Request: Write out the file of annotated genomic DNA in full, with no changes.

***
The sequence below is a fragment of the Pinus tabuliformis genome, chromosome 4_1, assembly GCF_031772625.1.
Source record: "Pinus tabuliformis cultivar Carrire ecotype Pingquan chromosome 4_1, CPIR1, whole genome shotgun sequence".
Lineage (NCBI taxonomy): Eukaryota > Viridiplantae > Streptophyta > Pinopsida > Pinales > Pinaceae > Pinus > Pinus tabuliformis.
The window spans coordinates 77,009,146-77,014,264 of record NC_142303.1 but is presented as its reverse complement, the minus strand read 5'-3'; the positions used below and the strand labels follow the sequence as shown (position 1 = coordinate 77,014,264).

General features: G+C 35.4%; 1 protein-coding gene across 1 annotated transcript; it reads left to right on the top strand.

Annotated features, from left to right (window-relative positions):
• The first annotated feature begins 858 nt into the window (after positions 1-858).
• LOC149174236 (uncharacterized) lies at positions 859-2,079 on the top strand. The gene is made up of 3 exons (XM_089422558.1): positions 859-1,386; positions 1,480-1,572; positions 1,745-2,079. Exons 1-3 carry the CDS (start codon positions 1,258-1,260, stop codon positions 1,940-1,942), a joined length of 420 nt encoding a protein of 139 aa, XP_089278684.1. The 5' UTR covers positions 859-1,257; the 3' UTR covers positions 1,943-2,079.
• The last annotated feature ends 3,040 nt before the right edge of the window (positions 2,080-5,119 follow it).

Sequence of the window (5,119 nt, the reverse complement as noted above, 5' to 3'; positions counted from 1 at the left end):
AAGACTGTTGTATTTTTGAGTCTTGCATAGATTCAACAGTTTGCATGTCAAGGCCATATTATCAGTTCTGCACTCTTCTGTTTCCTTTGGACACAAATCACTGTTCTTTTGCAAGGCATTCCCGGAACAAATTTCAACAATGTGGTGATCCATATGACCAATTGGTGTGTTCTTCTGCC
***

The sequence below is a fragment of the Pinus tabuliformis genome, chromosome 4_1, assembly GCF_031772625.1.
Source record: "Pinus tabuliformis cultivar Carrire ecotype Pingquan chromosome 4_1, CPIR1, whole genome shotgun sequence".
Lineage (NCBI taxonomy): Eukaryota > Viridiplantae > Streptophyta > Pinopsida > Pinales > Pinaceae > Pinus > Pinus tabuliformis.
The window spans coordinates 77,009,146-77,014,264 of record NC_142303.1 but is presented as its reverse complement, the minus strand read 5'-3'; the positions used below and the strand labels follow the sequence as shown (position 1 = coordinate 77,014,264).

General features: G+C 35.4%; 1 protein-coding gene across 1 annotated transcript; it reads left to right on the top strand.

Annotated features, from left to right (window-relative positions):
• The first annotated feature begins 858 nt into the window (after positions 1-858).
• LOC149174236 (uncharacterized) lies at positions 859-2,079 on the top strand. The gene is made up of 3 exons (XM_089422558.1): positions 859-1,386; positions 1,480-1,572; positions 1,745-2,079. Exons 1-3 carry the CDS (start codon positions 1,258-1,260, stop codon positions 1,940-1,942), a joined length of 420 nt encoding a protein of 139 aa, XP_089278684.1. The 5' UTR covers positions 859-1,257; the 3' UTR covers positions 1,943-2,079.
• The last annotated feature ends 3,040 nt before the right edge of the window (positions 2,080-5,119 follow it).

Sequence of the window (5,119 nt, the reverse complement as noted above, 5' to 3'; positions counted from 1 at the left end):
AAGACTGTTGTATTTTTGAGTCTTGCATAGATTCAACAGTTTGCATGTCAAGGCCATATTATCAGTTCTGCACTCTTCTGTTTCCTTTGGACACAAATCACTGTTCTTTTGCAAGGCATTCCCGGAACAAATTTCAACAATGTGGTGATCCATATGACCAATTGGTGTGTTCTTCTGCC